One thing I'd like to say before we start cooking is that almost everything I cook with is organic, and I strongly suggest you do the same. The Environmental Working Group (EWG) lists off the most and least contaminated foods, and I strongly suggest looking at their site and using the information they provide to make an informed decision about what you're buying. I understand organic is more expensive (though, vegetables are significantly cheaper than meat, so you're really saving anyway) but what could you possibly be saving those pennies for that is worth more than your health? I personally like to use veggie wash to get rid of any pesticides on my inorganic produce, and often will wash the organic in it as well: there is such a thing as organic pesticides and they are used, so don't bite into that apple before you wash it!
For your convenience, I've listed the top 12 most contaminated foods and the 12 least. It is good to read the way these were chosen etc. so I still suggest visiting the site.
12 Most Contaminated Fruits and Veggies (Pesticide load in parenthesis): "The Dirty Dozen"
Peaches (100), Apples (96), Sweet Bell Peppers (86), Celery (85), Nectarines (84), Strawberries (83), Cherries (75), Lettuce (69), Grapes--Imported (68), Pears (65), Spinach (60), Potatoes (58)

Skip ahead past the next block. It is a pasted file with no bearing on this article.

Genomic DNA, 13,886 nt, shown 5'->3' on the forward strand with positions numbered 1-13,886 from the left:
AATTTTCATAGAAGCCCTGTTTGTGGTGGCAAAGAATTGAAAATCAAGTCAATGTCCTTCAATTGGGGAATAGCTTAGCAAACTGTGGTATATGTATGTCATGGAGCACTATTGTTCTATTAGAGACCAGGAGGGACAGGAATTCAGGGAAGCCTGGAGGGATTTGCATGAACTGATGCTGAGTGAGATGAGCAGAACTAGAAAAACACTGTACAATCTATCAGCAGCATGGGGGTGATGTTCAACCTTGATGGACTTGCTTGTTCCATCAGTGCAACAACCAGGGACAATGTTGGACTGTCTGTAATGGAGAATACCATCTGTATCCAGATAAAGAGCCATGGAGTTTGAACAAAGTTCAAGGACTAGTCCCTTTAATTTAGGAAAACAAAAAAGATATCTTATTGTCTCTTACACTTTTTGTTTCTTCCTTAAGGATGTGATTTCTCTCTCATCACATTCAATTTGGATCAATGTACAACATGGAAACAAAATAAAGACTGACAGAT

12 Least Contaminated Fruits and Veggies (Pesticide load in parenthesis): "Consistantly Clean"
Eggplant (19), Broccoli (18), Cabbage (17), Bananas (16), Kiwi (14), Asparagus (11), Sweet Peas--Frozen (11), Mango (9), Pineapples (7), Sweet Corn--Frozen (2), Avocado (1), Onions (1)
I wonder if the fact that most of the cleanest are also fruits that have thicker skins or veggies that have its outer layers removed before cooking usually?
Locally Grown Produce: Save the planet, delight your tastebuds
I know not everyone is lucky enough to have an organic farmers market just down the street. (It just so happens I do!) however I know for a fact that finding fresh local produce is far from impossible in most of North America and Western Europe--I've travelled quite a bit. So whenever possible, I strongly suggest getting locally grown produce. Why? Well, let me tell you a few of the great things about local fruits and veggies!
- It's more eco-friendly! Since the fruit has to travel less to get to you, the transportation emissions are much less: the last thing this planet needs is more pollution: believe you me!
- It's more fresh! The produce you're eating came off the vine sometime within the past few days, rather than the past few months! That's a HUGE difference and you'll really notice it when you taste it. Fruits and veggies that ripen on the plant taste so much better.